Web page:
PERCEPTION: THE COMPLETE FIRST SEASON
MOVIE: *** (out of 5)
DVD EXPERIENCE: * (out of 5)
Eric McCormack as DR. DANIEL PIERCE
Rachael Leigh Cook as SPECIAL AGENT KATE MORETTI
Arjay Smith as MAX LEWICKI
Kelly Rowan as NATALIE VINCENT
Created by: Kenneth Biller & Michael Sussman
Studio: ABC Studios
BY KEVIN CARR
For all the bemoaning that critics do about the all-dreaded formula of television, there’s a lot to be said for the strong use of it. After all, even more than movies themselves, television series can often live and die by formula. Only occasionally does a show break the formula and have success. But for every “Lost” that survives, there are dozens of other formula-bucking shows that disappear with virtually no audience at all.
That’s not to say that formula is god. It’s not. Too many shows cut from the same cloth can lead to a boring line-up. And poorly constructed formula shows (like the truly awful “Body of Proof”) can be the worst of its kind. However, sometimes a good formula with a little work and some good actors behind it can make a perfectly enjoyable series.
This happens to be the case with “Perception.” The series follows Dr. Daniel Pierce (Eric McCormack) as a college professor with schizophrenia. He has multiple episodes in which he talks to people who are not there and hallucinates entire events. However, his powerful mind is also great at solving crimes. With the help of Special Agent Kate Moretti (Rachael Leigh Cook), he solves crimes for the FBI.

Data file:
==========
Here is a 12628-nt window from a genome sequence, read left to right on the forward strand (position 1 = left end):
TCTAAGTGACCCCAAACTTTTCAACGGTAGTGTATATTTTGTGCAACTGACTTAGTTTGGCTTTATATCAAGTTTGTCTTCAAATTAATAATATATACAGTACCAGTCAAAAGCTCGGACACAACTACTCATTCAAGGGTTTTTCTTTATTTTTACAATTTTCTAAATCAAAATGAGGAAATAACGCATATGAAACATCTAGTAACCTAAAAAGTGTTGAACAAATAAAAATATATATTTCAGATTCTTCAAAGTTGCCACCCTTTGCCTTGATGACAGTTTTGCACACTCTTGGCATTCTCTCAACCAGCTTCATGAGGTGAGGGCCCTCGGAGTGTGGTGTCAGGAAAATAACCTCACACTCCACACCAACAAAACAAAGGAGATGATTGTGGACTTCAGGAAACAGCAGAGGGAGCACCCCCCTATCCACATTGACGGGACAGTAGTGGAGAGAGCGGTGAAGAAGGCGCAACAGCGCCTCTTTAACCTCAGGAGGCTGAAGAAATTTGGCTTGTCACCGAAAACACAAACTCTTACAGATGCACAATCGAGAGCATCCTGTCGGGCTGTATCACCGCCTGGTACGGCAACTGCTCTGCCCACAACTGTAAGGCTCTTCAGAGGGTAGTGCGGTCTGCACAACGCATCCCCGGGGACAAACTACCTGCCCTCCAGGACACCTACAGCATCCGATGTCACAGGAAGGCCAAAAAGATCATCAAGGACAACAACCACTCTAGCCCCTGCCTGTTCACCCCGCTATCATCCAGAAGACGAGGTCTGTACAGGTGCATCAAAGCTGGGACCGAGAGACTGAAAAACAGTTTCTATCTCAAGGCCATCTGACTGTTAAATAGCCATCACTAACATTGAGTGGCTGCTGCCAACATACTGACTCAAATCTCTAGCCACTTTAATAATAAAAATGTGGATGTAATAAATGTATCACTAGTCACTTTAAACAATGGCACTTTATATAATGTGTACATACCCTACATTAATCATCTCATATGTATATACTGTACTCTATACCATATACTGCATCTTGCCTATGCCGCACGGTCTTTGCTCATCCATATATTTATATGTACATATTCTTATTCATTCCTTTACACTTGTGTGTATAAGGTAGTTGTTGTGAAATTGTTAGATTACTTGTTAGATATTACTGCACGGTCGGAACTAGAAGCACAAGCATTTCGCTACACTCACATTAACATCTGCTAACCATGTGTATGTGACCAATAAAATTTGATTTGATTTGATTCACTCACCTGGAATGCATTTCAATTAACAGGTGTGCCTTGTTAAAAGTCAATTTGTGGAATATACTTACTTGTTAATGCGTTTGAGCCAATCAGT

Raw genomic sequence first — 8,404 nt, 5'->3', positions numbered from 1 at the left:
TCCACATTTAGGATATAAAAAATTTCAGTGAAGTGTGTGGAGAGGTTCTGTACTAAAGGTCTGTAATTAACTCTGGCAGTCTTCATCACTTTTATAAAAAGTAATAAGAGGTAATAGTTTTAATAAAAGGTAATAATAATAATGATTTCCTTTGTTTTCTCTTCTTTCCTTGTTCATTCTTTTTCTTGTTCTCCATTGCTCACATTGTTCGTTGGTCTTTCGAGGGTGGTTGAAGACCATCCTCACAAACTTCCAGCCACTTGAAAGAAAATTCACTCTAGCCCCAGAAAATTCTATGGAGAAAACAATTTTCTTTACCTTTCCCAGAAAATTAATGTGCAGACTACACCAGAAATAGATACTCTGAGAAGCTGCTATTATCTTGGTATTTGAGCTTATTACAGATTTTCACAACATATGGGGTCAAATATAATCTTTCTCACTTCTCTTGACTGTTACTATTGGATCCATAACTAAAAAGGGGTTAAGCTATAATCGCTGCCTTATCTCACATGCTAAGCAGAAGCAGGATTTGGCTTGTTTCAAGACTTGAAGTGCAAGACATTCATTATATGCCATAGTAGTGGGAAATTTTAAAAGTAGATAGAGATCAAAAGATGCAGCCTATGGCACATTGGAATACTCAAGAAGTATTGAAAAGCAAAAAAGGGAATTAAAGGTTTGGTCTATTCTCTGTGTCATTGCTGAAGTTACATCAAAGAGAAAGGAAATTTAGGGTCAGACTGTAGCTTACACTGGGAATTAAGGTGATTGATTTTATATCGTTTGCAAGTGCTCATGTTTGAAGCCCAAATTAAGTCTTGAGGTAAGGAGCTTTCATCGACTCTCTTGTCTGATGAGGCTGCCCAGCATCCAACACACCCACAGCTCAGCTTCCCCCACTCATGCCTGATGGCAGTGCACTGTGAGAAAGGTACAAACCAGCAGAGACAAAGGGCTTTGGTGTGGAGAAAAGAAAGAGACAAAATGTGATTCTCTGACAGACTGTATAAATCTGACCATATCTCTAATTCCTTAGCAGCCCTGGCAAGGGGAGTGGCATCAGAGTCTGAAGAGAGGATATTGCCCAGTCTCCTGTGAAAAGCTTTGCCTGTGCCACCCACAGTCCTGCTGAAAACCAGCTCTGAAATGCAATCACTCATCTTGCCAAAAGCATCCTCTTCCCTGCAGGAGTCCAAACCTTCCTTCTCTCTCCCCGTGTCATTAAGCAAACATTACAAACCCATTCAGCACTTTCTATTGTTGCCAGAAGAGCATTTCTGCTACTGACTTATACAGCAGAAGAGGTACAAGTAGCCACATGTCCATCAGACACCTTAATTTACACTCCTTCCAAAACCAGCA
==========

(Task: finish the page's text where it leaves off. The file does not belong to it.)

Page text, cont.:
While not a formula that goes back decades, this is one that is quite popular now. A female of some authority works with an eccentric and sometimes socially jarring strong male personality to solve mysteries. We see this in police procedural shows like “The Mentalist” and “Psych,” as well as less obvious shows like “Monk” and “House M.D.”
The formula works because the troubled male lead can act out of sorts, throwing societal norms and sometimes human decency out the window in order to solve a crime. He gives the audience a voice against what can often be seen as a restrictive world. However, all of this nastiness has the goal of catching criminals and bringing people to justice. The ends justify the means, especially when those means serve our entertainment.
On a week-to-week basis, “Perception” is a nice throwaway procedural. Being a basic cable series rather than a major network primetime show allows it to be a little more relaxed. It’s not trying to bring in an insane number of viewers. It’s just trying to carve a nice niche in its time slot.
Unlike some other procedurals you’ll find (including “The Mentalist” and the recently cancelled “The Closer,” seen on the same network, TNT), “Perception” doesn’t get too dark. This is a danger with police shows, especially the murder-of-the-week one. It’s hard to deal with the weight of human emotion each week without letting the show get too depressing.
Ultimately, the chemistry of the show works, and while we see some overused concepts (including the affliction known as face-blindness, which has been seen on “House M.D.” and more recently the new season of “Arrested Development,” albeit to a more humorous end), it’s a nice slice of escapism on basic cable.
The two-disc DVD set contains all 10 episodes of the first season in time to catch up for the second season in the summer of 2013. There are no special features on the discs, so it’s the kind of set only a fan of the show who will watch the series several times will want to pick up.